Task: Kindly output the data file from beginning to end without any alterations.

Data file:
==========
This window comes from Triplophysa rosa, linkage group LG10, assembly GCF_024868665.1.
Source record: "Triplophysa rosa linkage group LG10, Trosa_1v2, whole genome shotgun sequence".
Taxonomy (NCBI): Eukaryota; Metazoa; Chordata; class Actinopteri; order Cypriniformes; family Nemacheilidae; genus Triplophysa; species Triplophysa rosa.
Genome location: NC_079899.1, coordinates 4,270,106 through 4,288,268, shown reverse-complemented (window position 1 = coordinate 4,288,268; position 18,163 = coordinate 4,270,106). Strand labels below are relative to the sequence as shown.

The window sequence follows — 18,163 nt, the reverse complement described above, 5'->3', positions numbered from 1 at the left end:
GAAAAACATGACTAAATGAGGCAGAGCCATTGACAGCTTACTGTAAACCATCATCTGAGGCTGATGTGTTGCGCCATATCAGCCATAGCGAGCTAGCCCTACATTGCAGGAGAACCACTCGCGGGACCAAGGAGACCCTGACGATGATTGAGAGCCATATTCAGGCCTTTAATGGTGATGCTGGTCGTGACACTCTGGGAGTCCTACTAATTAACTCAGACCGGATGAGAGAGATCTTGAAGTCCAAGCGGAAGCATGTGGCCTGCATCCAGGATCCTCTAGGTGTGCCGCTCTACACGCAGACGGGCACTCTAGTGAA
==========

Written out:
This window comes from Triplophysa rosa, linkage group LG10, assembly GCF_024868665.1.
Source record: "Triplophysa rosa linkage group LG10, Trosa_1v2, whole genome shotgun sequence".
Taxonomy (NCBI): Eukaryota; Metazoa; Chordata; class Actinopteri; order Cypriniformes; family Nemacheilidae; genus Triplophysa; species Triplophysa rosa.
Genome location: NC_079899.1, coordinates 4,270,106 through 4,288,268, shown reverse-complemented (window position 1 = coordinate 4,288,268; position 18,163 = coordinate 4,270,106). Strand labels below are relative to the sequence as shown.

The window sequence follows — 18,163 nt, the reverse complement described above, 5'->3', positions numbered from 1 at the left end:
GAAAAACATGACTAAATGAGGCAGAGCCATTGACAGCTTACTGTAAACCATCATCTGAGGCTGATGTGTTGCGCCATATCAGCCATAGCGAGCTAGCCCTACATTGCAGGAGAACCACTCGCGGGACCAAGGAGACCCTGACGATGATTGAGAGCCATATTCAGGCCTTTAATGGTGATGCTGGTCGTGACACTCTGGGAGTCCTACTAATTAACTCAGACCGGATGAGAGAGATCTTGAAGTCCAAGCGGAAGCATGTGGCCTGCATCCAGGATCCTCTAGGTGTGCCGCTCTACACGCAGACGGGCACTCTAGTGAA